Description and Cause
Prader-Willi Syndrome is a neurobehavioral genetic disorder resulting from one of three genetic causes: (1) a paternal deletion on the long arm of chromosome 15 in 70% of cases; (2) uniparental disomy (both chromosomes 15 of maternal origin) 15 in 25% of cases; or (3) an imprinting defect in 5% of cases. (Note: Angelman Syndrome is often discussed with Prader-Willi Syndrome because they share a similar genetic basis; return to the index to view a document on Angelman Syndrome.)
Diagnosis is by chromosomal fine structural analysis, fluorescent antibody in situ hybridization (FISH), or DNA probe. DNA probe analysis, where available, is the technique of choice and is required in order to recognize uniparental disomy.
Note: Many of these associations are secondary results of obesity and therefore may be preventable.
MEDICAL MANAGEMENT CONSIDERATIONS
Note: These considerations are in addition to the normal medical care provided to an individual without Prader-Willi Syndrome. All recommendations can be addressed through clinical examination by the primary care provider, unless otherwise noted.
General physical health usually remains good in persons with Prader-Willi Syndrome unless obesity becomes severe. Typically, the focus of medical management is on maintaining a strict diet of regular, balanced meals. Food restriction can be very challenging and may impact the entire family system. Siblings, extended family members, neighbors, friends, educators and all other caregivers must receive appropriate education and counseling regarding food restriction and the child’s diet. The need to restrict and/or lock food may complicate family interactions and activities, and may cause stress for everyone involved. Siblings may require special support and counseling to help them understand and adjust to these issues.
Ongoing (all ages)
Infancy (Birth to 1 year)
Early Childhood (1 to 5 years)
Late Childhood (5 to 13 years)
Adolescence and Adulthood (13 years and over)
Peer-reviewed Journal Articles/Academies
Cassidy, SB. 1997. “Prader-Willi Syndrome.” Journal of Medical Genetics 34 (11): 917-923.
Hanchett, Jeanne MD and Louise Greenswag RN, PhD. 1998. Health Care Guidelines For Individuals With Prader-Willi Syndrome. The Scientific Advisory Board of the Prader-Willi Syndrome Association (USA). Accessed December 2, 1998 at http://www.pwsausa.org/postion/HCGuide/HCG.htm
Hoffman, Carolyn J, et al. 1992. “A Nutrition Survey of and Recommendations for Individuals with Prader-Willi Syndrome Who Live in Group Homes.” Journal of the American Dietetic Association 92 (7): 823-830.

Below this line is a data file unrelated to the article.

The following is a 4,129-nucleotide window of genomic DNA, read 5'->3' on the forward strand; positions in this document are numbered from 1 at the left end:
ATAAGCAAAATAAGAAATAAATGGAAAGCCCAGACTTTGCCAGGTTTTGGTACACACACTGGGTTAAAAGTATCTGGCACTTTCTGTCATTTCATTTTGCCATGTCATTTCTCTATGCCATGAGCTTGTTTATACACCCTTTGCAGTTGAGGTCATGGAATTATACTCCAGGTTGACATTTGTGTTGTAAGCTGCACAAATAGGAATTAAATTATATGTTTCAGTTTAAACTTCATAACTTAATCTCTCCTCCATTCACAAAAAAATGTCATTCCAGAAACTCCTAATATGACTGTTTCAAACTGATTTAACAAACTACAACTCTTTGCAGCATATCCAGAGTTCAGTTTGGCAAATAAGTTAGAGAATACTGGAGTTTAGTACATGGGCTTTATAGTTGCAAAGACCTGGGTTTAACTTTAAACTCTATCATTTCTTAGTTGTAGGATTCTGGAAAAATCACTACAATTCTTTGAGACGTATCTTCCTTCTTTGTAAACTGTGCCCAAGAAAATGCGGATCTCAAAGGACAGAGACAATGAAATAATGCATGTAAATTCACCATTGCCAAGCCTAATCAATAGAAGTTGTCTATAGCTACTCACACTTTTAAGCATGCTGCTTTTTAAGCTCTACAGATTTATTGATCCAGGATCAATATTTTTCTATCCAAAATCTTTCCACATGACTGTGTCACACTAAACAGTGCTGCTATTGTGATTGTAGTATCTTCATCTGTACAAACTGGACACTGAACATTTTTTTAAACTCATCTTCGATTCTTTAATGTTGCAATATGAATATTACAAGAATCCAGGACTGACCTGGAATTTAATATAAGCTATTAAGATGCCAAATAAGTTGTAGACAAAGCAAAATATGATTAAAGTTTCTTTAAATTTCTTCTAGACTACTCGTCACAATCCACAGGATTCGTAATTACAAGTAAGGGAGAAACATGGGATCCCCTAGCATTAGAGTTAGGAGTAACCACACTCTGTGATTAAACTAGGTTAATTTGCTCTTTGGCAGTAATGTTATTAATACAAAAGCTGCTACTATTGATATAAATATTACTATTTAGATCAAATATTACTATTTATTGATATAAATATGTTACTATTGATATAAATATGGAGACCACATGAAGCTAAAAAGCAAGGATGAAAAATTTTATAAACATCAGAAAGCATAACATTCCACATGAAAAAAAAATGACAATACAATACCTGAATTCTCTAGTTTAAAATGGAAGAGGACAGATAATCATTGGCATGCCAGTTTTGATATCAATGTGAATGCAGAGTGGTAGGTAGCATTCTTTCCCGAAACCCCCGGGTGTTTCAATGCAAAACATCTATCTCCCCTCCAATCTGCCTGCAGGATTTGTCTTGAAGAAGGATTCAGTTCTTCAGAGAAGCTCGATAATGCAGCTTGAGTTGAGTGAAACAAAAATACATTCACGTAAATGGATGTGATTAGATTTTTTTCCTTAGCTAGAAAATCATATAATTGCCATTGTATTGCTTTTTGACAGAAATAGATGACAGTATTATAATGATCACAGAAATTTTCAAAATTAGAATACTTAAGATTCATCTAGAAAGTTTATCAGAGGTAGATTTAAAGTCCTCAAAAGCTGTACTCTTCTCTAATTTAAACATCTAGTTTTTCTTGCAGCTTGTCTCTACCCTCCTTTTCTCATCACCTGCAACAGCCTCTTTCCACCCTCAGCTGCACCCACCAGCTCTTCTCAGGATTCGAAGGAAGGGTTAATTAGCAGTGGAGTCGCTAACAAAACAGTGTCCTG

Marin, Andres, et al. 1998. “Prader-Willi Syndrome.” American Journal of Psychiatry 155 (9): 1265-1273.
Tu, Jun-Bi, et al. 1992. “Psychopharmacogenetic Aspects of Prader-Willi Syndrome.” Journal of the American Academy of Child and Adolescent Psychiatry 31 (6) (November): 1137-1140.
Wodarski, Lois Ann, et al. 1988. “Interdisciplinary Case Management: A Model for Intervention for a Patient with Prader-Willi Syndrome.” Journal of the American Dietetic Association 88 (3): 332-335.
Special Interest Groups/Other Publications
Batshaw, Mark L. and Yvonne M. Perret. 1992. Children with Disabilities. Baltimore: Paul H. Brookes Publishing Co., Inc.
Capute, Arnold J. and Pasquale J. Accardo. 1996. Developmental Disabilities in Infancy and Childhood vol. I: Neurodevelopmental Diagnosis and Treatment. Baltimore: Paul H. Brookes Publishing Co., Inc.
Capute, Arnold J. and Pasquale J. Accardo. 1996. Developmental Disabilities in Infancy and Childhood vol II: The Spectrum of Developmental Disabilities. Baltimore: Paul H. Brookes Publishing Co., Inc.
Dambro, Mark R. 1999. Griffith’s 5 Minute Clinical Consult. Baltimore: Lippincott Williams & Wilkins, p. 1218.
Greenswag, LR and RC Alexander. 1995. Management of Prader-Willi Syndrome (2nd ed). New York: Springer-Verlag.
Hagerman, RJ. 1999. “Angelman syndrome and Prader-Willi syndrome.” In: Neurodevelopmental Disorders: Diagnosis and Treatment. New York: Oxford University Press, pp. 243-290.
Rubin, I. Leslie and Allen C. Crocker. 1989. Developmental Disabilities: Delivery of Medical Care for Children and Adults. Philadelphia: Lea & Febiger.
RESOURCES FOR FAMILIES
California Department of Developmental Services, 916-654-1690, http://www.dds.ca.gov
California Regional Centers, 916-654-1958, http://www.dds.ca.gov/rc/rclist.cfm
Exceptional Parent Magazine, 800-247-8080, http://www.eparent.com/
March of Dimes Birth Defects Foundation, 914-428-7100, http://www.modimes.org
Prader-Willi California Foundation, 800-400-9994, http://www.pwcf.org
The Prader-Willi Connection, 800-358-0682
The Prader-Willi Foundation, Inc., 516-621-2445
Prader-Willi Syndrome Association (USA), 800-926-4797, http://www.pwsausa.org
Theodore A. Kastner, M.D., M.S.
Felice Weber Parisi, M.D., M.P.H.
Robin L. Hansen, M.D.
Joan M. Reese, M.D., M.P.H.
Funded by a grant from the California Department of Developmental Services
For more information, contact:
Center for Health Improvement
1330 21st Street, Suite 100
Sacramento, CA 95814
This document does not provide advice regarding medical diagnosis or treatment for any individual case, and any opinions or statements contained in this document are not intended to serve as a standard of medical care. Physicians are encouraged to view the considerations presented in this document in light of evolving scientific information. This document is not intended for use by the layperson. Reproduction of this document may be done with proper credit given to California Department of Developmental Services and the Center for Health Improvement.